After exclusion of ineligible infants, the study cohort consisted of 24 896 very preterm infants born at 715 US hospitals (Supplemental Fig 2). Of these infants, 2574 (10.3%) died before 36 weeks’ PMA, 12 198 (49.0%) were classified as no BPD, 9192 (36.9%) developed grade 1 or 2 BPD, and 932 (3.7%) developed grade 3 BPD. Table 1 shows the demographic and antenatal characteristics of the study cohort, stratified by BPD severity. On average, the infants who developed a higher severity of BPD were born less mature, at lower birth weights, and more often small for gestational age. When analyzed by completed weeks’ gestation, rates of mortality before 36 weeks’ PMA and of grade 3 BPD were inversely related to the gestational age at birth (Table 1, Fig 1). The proportion of infants who survived to 36 weeks’ PMA and did not develop BPD of any severity increased with gestational age from 4.5% among infants born at 22 weeks’ gestation to 77.8% among those born at 29 weeks’ gestation.

FIGURE 1

Rates of death before 36 weeks’ PMA and of BPD, stratified by BPD severity and completed weeks’ gestation.

FIGURE 1

Rates of death before 36 weeks’ PMA and of BPD, stratified by BPD severity and completed weeks’ gestation.

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TABLE 1

Demographic and Antenatal Characteristics

CharacteristicAll Infants (N = 24 896)No BPD (n = 12 198)Grade 1–2 BPD (n = 9192)Grade 3 BPD (n = 932)Died Before 36 wk PMA (n = 2574)
Gestational age, wk      
 Mean ± SD 27.1 ± 2 28 ± 1.5 26.5 ± 1.8 25.7 ± 1.8 25 ± 1.8 
 22 + 0/7 to 22 + 6/7, n (%) 313 14 (4.5) 103 (32.9) 31 (9.9) 165 (52.7) 
 23 + 0/7 to 23 + 6/7, n (%) 1580 100 (6.3) 713 (45.1) 118 (7.5) 649 (41.1) 
 24 + 0/7 to 24 + 6/7, n (%) 2474 365 (14.8) 1273 (51.5) 195 (7.9) 641 (25.9) 
 25 + 0/7 to 25 + 6/7, n (%) 2967 802 (27.0) 1538 (51.8) 210 (7.1) 417 (14.1) 
 26 + 0/7 to 26 + 6/7, n (%) 3292 1274 (38.7) 1596 (48.5) 136 (4.1) 286 (8.7) 
 27 + 0/7 to 27 + 6/7, n (%) 3940 2127 (54.0) 1503 (38.1) 110 (2.8) 200 (5.1) 
 28 + 0/7 to 28 + 6/7, n (%) 4853 3256 (67.1) 1387 (28.6) 89 (1.8) 121 (2.5)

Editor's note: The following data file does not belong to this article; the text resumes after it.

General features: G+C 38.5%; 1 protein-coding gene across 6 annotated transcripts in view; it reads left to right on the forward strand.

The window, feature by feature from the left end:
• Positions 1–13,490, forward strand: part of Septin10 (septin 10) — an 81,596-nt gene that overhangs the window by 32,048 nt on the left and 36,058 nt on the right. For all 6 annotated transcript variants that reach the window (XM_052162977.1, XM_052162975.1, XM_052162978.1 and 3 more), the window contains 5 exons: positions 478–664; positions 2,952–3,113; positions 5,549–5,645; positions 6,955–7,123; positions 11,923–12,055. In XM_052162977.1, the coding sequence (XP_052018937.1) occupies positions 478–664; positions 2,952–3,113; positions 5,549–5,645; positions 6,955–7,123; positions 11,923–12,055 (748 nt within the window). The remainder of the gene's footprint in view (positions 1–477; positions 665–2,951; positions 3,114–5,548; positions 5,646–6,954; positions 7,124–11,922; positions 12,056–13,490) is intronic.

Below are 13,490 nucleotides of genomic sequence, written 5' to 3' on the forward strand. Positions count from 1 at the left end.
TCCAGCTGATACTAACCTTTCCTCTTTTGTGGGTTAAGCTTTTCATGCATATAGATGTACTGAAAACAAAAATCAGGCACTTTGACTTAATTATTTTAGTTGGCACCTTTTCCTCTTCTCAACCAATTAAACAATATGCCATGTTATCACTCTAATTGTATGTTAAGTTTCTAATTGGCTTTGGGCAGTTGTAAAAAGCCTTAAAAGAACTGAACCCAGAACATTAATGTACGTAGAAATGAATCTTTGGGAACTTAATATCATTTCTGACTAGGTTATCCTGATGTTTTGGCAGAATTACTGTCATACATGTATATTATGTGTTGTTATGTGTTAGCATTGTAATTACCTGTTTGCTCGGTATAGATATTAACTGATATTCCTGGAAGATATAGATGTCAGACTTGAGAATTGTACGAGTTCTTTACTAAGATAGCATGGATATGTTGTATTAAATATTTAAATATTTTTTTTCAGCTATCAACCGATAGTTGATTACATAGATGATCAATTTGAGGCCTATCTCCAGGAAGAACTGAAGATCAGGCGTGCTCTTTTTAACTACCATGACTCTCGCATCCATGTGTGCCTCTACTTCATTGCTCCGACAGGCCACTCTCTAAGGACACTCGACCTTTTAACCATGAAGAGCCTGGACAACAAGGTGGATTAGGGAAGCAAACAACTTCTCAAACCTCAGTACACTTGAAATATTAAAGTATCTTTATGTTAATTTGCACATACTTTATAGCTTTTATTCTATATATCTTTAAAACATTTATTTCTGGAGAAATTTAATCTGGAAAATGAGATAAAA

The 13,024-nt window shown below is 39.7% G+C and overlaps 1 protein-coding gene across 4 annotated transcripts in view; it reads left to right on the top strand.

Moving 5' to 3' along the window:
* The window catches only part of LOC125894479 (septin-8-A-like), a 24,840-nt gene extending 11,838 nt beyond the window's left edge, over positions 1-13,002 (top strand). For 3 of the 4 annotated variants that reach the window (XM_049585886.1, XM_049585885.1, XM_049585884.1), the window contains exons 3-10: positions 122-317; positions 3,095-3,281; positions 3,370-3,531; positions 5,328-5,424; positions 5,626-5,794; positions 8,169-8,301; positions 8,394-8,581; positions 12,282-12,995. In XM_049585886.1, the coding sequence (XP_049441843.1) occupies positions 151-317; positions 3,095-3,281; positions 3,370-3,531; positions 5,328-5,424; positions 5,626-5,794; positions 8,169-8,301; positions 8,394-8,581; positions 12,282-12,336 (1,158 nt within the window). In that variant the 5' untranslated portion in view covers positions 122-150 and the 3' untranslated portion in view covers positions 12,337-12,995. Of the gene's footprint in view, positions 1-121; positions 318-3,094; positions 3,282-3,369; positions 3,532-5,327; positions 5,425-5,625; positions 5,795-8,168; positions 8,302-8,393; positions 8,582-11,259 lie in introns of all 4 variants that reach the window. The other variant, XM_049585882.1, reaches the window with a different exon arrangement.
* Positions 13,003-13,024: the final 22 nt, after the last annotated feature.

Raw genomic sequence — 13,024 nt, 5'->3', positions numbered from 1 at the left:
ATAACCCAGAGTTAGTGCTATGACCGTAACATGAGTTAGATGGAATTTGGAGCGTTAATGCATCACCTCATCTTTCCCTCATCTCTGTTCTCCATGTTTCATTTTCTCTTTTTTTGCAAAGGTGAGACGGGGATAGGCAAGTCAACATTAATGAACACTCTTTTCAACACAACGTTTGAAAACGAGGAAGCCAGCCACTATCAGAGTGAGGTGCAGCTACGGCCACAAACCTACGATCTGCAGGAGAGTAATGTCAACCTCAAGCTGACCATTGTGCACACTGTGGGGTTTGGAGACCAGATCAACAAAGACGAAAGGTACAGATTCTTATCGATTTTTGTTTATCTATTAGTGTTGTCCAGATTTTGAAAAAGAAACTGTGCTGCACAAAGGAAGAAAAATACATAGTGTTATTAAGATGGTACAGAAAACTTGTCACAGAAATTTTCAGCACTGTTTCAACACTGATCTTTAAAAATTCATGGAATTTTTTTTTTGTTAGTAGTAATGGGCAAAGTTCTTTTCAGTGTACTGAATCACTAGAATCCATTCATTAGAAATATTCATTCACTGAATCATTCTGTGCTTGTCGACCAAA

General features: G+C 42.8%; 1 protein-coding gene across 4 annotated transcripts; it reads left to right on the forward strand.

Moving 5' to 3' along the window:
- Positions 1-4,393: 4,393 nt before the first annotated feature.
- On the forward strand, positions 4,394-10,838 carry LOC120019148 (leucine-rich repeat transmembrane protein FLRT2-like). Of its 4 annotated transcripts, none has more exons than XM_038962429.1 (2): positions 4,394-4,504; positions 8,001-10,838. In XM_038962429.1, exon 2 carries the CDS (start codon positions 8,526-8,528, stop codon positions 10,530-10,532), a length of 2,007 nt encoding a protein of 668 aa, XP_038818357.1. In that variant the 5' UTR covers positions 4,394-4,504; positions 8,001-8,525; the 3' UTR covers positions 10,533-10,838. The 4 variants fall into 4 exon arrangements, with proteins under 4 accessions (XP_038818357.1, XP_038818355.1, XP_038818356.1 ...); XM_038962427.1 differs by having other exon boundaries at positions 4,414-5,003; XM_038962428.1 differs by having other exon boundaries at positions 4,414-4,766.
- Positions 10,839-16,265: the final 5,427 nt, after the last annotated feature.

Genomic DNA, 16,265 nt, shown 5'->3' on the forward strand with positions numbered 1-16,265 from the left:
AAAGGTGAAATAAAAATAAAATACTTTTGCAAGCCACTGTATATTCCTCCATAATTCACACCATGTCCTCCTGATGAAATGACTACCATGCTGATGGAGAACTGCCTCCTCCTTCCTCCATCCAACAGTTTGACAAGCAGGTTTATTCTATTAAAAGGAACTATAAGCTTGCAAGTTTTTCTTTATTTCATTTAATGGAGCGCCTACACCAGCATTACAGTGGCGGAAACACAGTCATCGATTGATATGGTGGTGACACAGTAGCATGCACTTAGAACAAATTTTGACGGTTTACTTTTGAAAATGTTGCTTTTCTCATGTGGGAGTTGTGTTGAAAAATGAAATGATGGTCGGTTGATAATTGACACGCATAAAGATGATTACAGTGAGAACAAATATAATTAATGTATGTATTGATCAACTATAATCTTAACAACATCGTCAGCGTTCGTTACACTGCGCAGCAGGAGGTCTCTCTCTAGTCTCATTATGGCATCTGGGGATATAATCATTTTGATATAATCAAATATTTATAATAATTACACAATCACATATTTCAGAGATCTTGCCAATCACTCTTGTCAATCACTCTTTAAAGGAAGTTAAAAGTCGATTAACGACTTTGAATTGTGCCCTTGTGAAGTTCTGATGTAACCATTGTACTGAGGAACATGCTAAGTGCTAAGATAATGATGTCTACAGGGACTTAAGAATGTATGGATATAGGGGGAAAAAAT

29 + 0/7 to 29 + 6/7, n (%) 5477 4260 (77.8) 1079 (19.7) 43 (0.8) 95 (1.7) 
Birth wt, mean ± SD, g 964 ± 304 1112 ± 269 866 ± 263 738 ± 229 691 ± 226 
Small for gestational age,an (%) 2294 (9.2) 482 (4.0) 1102 (12.0) 199 (21.5) 511 (20.3) 
Male sex, n (%) 12 965 (52.1) 5953 (48.8) 4988 (54.3) 539 (57.8) 1485 (57.7) 
Multiple gestation, n (%) 5660 (22.7) 2859 (23.4) 1984 (21.6) 203 (21.8) 614 (23.9) 
Maternal race and/or ethnicity, n (%) 
 Black non-Hispanic 7966 (32.0) 4046 (33.5) 2692 (29.5) 366 (39.6) 862 (33.9) 
 White non-Hispanic 9860 (39.6) 4639 (38.4) 3836 (42.1) 364 (39.4) 1021 (40.2) 
 Hispanic 4913 (19.7) 2435 (20.1) 1889 (20.7) 131 (14.2) 458 (18) 
 Other 1399 (5.6) 691 (5.7) 521 (5.7) 36 (3.9) 151 (5.9) 
Antenatal steroids, n (%) 21 848 (88.8) 10 787 (88.8) 8171 (89.3) 823 (89.0) 2067 (80.8) 
Vaginal delivery, n (%) 7260 (29.2) 3726 (30.6) 2518 (27.4) 235 (25.2) 781 (30.4) 
CharacteristicAll Infants (N = 24 896)No BPD (n = 12 198)Grade 1–2 BPD (n = 9192)Grade 3 BPD (n = 932)Died Before 36 wk PMA (n = 2574)
Gestational age, wk      
 Mean ± SD 27.1 ± 2 28 ± 1.5 26.5 ± 1.8 25.7 ± 1.8 25 ± 1.8 
 22 + 0/7 to 22 + 6/7, n (%) 313 14 (4.5) 103 (32.9) 31 (9.9) 165 (52.7) 
 23 + 0/7 to 23 + 6/7, n (%) 1580 100 (6.3) 713 (45.1) 118 (7.5) 649 (41.1) 
 24 + 0/7 to 24 + 6/7, n (%) 2474 365 (14.8) 1273 (51.5) 195 (7.9) 641 (25.9) 
 25 + 0/7 to 25 + 6/7, n (%) 2967 802 (27.0) 1538 (51.8) 210 (7.1) 417 (14.1) 
 26 + 0/7 to 26 + 6/7, n (%) 3292 1274 (38.7) 1596 (48.5) 136 (4.1) 286 (8.7) 
 27 + 0/7 to 27 + 6/7, n (%) 3940 2127 (54.0) 1503 (38.1) 110 (2.8) 200 (5.1) 
 28 + 0/7 to 28 + 6/7, n (%) 4853 3256 (67.1) 1387 (28.6) 89 (1.8) 121 (2.5) 
 29 + 0/7 to 29 + 6/7, n (%) 5477 4260 (77.8) 1079 (19.7) 43 (0.8) 95 (1.7) 
Birth wt, mean ± SD, g 964 ± 304 1112 ± 269 866 ± 263 738 ± 229 691 ± 226 
Small for gestational age,an (%) 2294 (9.2) 482 (4.0) 1102 (12.0) 199 (21.5) 511 (20.3) 
Male sex, n (%) 12 965 (52.1) 5953 (48.8) 4988 (54.3) 539 (57.8) 1485 (57.7) 
Multiple gestation, n (%) 5660 (22.7) 2859 (23.4) 1984 (21.6) 203 (21.8) 614 (23.9) 
Maternal race and/or ethnicity, n (%) 
 Black non-Hispanic 7966 (32.0) 4046 (33.5) 2692 (29.5) 366 (39.6) 862 (33.9) 
 White non-Hispanic 9860 (39.6) 4639 (38.4) 3836 (42.1) 364 (39.4) 1021 (40.2) 
 Hispanic 4913 (19.7) 2435 (20.1) 1889 (20.7) 131 (14.2) 458 (18) 
 Other 1399 (5.6) 691 (5.7) 521 (5.7) 36 (3.9) 151 (5.9) 
Antenatal steroids, n (%) 21 848 (88.8) 10 787 (88.8) 8171 (89.3) 823 (89.0) 2067 (80.8) 
Vaginal delivery, n (%) 7260 (29.2) 3726 (30.6) 2518 (27.4) 235 (25.2) 781 (30.4)